Posted Mon Apr 12, 2010 5:49 PM
I heard back from Mark Androvich (the reviewer ) and he stated:
"My comment about the small screen-- look at Superman, Adventure, Raiders of the Lost Ark, Dragonfire, Secret Quest, etc. It is certainly possible for programmers to include moving enemies on the screen along with the hero. Yes, it might flicker a bit, but it is possible.
Imagine if Adventure had been played in such a small area of the entire television screen, and when you entered a room with a dragon, instead of being able to flee from it, the image of the dragon was instead shown next to your square. Neither moved. Instead, you took turns pressing the button to see if you hit him enough before he hit you, and if so, the dragon would disappear. Then you pushed up or down on the stick and the new room walls would be drawn around your character. Not the same game, right? Not the same sense of exploration and adventure? It's the difference between those early PC Star Trek games using ASCII characters and calculating movement and HP, and Star Raiders.
I think you misunderstood me. I didn't mean the programmer should have taken that small square and expanded it to fit the entire screen. I meant that the character sprites should have remained the same size, but that the entire screen should have been utilized by other things. Thicker walls, more walls, other objects, etc.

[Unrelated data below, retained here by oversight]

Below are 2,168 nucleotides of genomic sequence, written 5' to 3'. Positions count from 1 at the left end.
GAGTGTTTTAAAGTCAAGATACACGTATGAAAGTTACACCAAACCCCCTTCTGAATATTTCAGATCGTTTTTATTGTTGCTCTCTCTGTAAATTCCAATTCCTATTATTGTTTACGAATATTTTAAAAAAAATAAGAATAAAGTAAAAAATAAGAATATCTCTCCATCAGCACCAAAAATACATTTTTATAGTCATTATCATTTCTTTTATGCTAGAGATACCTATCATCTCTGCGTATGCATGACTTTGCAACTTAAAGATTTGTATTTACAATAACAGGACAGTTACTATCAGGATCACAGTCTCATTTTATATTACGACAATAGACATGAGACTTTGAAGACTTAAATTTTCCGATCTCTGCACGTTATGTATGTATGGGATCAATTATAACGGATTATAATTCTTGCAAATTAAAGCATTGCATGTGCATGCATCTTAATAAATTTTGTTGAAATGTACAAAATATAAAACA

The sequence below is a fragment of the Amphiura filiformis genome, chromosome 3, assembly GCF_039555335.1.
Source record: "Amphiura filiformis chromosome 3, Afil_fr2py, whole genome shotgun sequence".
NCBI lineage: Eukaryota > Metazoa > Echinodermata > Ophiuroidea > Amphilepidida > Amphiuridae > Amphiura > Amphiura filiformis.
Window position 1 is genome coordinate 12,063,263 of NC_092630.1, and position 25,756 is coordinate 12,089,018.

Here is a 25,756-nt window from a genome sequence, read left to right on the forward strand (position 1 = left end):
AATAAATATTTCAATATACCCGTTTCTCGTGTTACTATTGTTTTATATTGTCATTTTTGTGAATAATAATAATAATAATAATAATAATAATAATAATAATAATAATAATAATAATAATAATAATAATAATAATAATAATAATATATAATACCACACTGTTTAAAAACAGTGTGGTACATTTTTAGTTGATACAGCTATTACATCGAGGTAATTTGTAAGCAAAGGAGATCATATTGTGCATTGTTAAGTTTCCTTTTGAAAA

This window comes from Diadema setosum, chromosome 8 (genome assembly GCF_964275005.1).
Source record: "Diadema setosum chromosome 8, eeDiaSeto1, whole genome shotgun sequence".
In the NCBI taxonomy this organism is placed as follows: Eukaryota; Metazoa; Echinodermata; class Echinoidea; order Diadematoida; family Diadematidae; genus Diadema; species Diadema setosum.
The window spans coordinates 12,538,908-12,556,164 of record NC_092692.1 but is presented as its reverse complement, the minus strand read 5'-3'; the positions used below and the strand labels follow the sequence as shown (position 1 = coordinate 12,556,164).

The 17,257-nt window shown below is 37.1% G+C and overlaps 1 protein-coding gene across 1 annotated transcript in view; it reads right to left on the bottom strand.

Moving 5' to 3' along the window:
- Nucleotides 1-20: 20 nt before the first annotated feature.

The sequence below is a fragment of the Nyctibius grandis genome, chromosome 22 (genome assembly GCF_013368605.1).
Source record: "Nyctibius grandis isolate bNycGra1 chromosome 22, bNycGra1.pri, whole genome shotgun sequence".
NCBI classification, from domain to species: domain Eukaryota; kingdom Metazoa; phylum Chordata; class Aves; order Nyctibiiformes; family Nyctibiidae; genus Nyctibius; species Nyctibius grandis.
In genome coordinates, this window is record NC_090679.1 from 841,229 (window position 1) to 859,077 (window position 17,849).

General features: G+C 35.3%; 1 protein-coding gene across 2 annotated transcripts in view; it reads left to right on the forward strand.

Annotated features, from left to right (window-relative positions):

My point was that the motion was too restricted and that the programmer didn't use the screen as he could have. If it was a design decision--he could have done it differently, but chose not to for time, simplicity, money, etc.--I disagree with that decision because it makes the game less interesting. If it was a matter of programmer skill and ability, I understand that this is a homebrew guy and not David Crane or Rob Fulop, but 20 years later we know what the 2600 can do so I'm sure the documentation was there. "